Writer: Paul Schattenberg, 210-859-5752, firstname.lastname@example.org
Contact: Matt Taylor, 979-862-7678, email@example.com
UVALDE – The Produce Safety Alliance, Texas A&M AgriLife and Southern Center for Education, Extension, Outreach and Technical Assistance to Enhance Produce Safety will present an opportunity for agricultural producers to participate in Water Safety Summit 2018 through remote site conferencing Feb. 27-28.
The Texas A&M AgriLife Research and Extension Center at Uvalde will join the summit remotely, allowing real time participation with the Produce Safety Alliance-hosted Water Summit 2018 to take place Covington, Kentucky. The summit will address water safety concerns related to plant produce handling and human disease transmission.
The free two-day event in Uvalde will be at the center, located at 1619 Garner Field Road. It will include informational presentations and breakout discussions as part of an interactive program.
To RSVP for the remote summit in Uvalde, go to https://tinyurl.com/yd867lu2. Participation is limited to the first 30 registrants.
“Water used during the growing, harvest and post-harvest handling of fruits and vegetables represents a potential vehicle for cross-contamination with human pathogens,” said Matt Taylor, associate professor of animal science at Texas A&M’s College of Agriculture and Life Sciences, College Station.
Taylor says in the Food Safety Modernization Act Produce Safety Rule, microbial quality standards are established for agricultural water that comes in contact with covered produce to reduce microbial hazard risks associated with agricultural water use. However, he added, the Food and Drug Administration has received feedback from numerous stakeholders raising concerns some of these standards may be too complex to understand and difficult to implement.
“In response to these concerns, FDA is considering how to address these issues by exploring ways to simplify the produce safety standards related to agricultural water,” he said. “This summit will allow producers to better understand the FDA standards and provide input on how to possibly simplify them so they can be implemented in practical ways and still ensure consumer safety.”
Taylor said remote site participants will explore challenges related to the requirements of Subpart E – Agricultural Water, and discuss possible workable solutions that will still protect public health.
“Comments from remote locations will be consolidated and sent forward in real time,” he said. “But the number of participants at remote locations will be limited due to the logistics involved in summit facilitation.”
Taylor said the Uvalde remote summit on Feb. 27 will include breakfast and a catered lunch provided by Food Safety Net Services in San Antonio.
The summit will begin at 8:30 a.m. with registration, followed at 9 a.m. by a welcome and introductions and a 9:30 a.m. presentation by keynote speaker Dr. Stephen Ostroff, FDA deputy commissioner for food.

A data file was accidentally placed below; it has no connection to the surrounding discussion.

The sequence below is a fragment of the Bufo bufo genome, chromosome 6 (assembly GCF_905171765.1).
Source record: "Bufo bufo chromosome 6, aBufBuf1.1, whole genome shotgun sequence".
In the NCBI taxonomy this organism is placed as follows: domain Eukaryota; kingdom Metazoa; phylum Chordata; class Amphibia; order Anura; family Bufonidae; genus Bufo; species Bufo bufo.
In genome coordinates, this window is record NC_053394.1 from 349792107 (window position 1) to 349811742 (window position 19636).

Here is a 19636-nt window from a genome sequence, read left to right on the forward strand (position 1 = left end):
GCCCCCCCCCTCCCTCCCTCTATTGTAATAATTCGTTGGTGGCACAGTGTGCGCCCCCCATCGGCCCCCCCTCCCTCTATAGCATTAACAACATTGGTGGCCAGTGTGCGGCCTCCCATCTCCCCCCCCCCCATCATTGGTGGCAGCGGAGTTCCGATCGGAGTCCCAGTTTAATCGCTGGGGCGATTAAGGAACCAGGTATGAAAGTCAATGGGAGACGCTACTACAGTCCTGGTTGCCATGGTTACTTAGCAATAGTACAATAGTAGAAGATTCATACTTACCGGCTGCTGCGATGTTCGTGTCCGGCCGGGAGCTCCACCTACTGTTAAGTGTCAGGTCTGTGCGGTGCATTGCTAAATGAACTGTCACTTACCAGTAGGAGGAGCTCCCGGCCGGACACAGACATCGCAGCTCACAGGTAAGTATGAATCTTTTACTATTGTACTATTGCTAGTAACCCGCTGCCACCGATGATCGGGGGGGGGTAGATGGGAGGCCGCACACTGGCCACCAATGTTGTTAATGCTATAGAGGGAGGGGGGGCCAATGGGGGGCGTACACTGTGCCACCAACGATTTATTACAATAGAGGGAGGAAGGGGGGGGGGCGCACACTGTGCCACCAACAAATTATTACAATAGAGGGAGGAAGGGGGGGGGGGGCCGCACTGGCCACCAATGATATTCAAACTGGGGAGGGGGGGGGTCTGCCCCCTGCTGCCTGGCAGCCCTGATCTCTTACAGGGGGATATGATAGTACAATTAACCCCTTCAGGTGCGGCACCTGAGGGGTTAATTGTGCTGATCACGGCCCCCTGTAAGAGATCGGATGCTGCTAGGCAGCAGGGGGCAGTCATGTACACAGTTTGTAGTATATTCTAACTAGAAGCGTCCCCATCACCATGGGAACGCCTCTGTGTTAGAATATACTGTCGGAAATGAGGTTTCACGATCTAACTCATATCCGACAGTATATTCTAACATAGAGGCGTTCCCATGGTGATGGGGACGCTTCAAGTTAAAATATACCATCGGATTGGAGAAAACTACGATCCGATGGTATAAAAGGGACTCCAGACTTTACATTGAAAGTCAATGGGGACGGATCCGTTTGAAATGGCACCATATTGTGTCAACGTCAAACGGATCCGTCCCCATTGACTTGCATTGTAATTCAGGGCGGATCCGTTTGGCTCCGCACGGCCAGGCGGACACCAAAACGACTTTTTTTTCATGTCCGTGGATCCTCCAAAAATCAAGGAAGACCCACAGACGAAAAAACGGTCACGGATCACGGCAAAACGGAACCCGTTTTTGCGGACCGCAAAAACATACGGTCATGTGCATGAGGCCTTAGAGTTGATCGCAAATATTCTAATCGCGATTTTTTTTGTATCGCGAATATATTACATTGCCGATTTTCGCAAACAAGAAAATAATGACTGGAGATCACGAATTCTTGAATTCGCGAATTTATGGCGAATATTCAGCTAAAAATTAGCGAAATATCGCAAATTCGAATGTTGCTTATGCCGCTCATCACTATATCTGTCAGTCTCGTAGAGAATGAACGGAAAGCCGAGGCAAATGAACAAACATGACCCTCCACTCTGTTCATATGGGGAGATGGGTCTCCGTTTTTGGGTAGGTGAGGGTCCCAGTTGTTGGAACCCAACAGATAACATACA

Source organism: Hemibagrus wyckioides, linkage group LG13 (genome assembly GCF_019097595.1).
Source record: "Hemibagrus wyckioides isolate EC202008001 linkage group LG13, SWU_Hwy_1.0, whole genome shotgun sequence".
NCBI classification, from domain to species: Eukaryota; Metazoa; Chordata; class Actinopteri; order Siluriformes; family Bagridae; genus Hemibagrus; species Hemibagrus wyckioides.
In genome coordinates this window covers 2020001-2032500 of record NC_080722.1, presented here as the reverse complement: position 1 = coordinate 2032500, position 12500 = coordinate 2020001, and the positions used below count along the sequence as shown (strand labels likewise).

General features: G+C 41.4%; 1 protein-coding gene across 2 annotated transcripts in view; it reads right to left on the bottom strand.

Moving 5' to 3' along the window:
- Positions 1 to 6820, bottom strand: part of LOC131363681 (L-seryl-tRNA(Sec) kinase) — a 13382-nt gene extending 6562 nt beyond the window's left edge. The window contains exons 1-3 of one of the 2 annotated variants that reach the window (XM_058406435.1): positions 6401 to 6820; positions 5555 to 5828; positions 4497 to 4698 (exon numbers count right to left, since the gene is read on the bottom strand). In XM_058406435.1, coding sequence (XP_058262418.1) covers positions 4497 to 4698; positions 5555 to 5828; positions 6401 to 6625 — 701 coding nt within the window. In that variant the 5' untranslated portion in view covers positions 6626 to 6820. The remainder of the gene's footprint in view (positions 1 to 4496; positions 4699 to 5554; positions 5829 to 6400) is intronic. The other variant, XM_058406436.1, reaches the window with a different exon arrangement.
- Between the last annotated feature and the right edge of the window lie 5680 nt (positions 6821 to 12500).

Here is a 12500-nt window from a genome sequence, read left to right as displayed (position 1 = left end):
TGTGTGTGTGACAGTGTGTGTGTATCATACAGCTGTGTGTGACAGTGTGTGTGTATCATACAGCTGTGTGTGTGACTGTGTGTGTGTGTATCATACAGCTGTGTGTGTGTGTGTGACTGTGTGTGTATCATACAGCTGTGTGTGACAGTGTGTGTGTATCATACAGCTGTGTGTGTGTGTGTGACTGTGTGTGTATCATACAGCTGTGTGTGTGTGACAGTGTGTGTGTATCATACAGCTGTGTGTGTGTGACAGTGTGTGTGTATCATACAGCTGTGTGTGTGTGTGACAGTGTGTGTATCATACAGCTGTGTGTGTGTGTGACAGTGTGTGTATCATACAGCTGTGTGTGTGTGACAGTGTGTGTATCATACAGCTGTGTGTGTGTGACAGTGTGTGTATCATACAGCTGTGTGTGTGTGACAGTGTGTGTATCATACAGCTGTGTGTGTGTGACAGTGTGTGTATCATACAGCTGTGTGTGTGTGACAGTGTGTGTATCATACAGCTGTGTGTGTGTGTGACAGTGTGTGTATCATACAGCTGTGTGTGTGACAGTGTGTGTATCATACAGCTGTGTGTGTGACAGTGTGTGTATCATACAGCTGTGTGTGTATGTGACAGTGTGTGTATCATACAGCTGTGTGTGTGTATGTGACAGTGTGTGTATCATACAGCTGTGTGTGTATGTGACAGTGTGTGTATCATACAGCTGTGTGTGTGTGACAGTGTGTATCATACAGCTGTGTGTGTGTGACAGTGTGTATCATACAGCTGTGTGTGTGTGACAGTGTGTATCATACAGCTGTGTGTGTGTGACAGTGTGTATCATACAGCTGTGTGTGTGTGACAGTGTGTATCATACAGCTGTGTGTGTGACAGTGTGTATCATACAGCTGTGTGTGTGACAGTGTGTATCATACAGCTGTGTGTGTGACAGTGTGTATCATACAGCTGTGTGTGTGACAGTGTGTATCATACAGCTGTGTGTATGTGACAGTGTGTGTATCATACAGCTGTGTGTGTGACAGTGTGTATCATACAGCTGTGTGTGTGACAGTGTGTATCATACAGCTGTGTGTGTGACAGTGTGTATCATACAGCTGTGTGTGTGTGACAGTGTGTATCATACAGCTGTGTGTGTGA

This will be followed by a presentation of summit goals and objectives, including:
— Discussion of diverse ways water is being used in farms across the country, and challenges/concerns related to current standards for water quality and testing.
— Discussion of development of minimum standards, practices, or approaches to identified challenges and concerns based on existing Produce Safety Rule requirements that control hazards and are practical for safe production of fruits and vegetables.
— Recommendation of actionable next steps related to the standards, practices or approaches that address the identified challenges and concerns.
The first day’s agenda will also include general session and breakout sessions as well as reviews of the breakout sessions. There will be a general session on Produce Safety Rule standards for agricultural water and an overview of requirements and the status of the regulation. There also will be general session discussion of what existing risk assessment models and tools can do to quantify risks and prioritize hazards.
Breakout sessions will include identifying concerns and challenges to meeting current PSR production water standards as well as identifying specific hazards to produce safety based on geographic region, type of operation or commodity type.
The Feb. 28 agenda will include discussion of the previous day’s presentations and sessions as well as general sessions on what E. coli results tell about food safety hazards and on sanitary surveys and their value for hazard identification. There also will be another general session on prevention and mitigation, including on-site treatment, in-field die-off and other hazard reduction strategies.
There will be a breakout session on processes or management options supported by science and practical considerations for controlling hazards as well as group session discussion of practical approaches and practices to control risks on the farm and meet FDA public health goals. These will be followed by a group session discussion on how summit information may impact FDA policy and what other information the FDA may need to develop a path forward.
For a full tentative agenda, go to http://bit.ly/2sdYeTg.
For more information, contact Matt Taylor at 979-862-7678 or firstname.lastname@example.org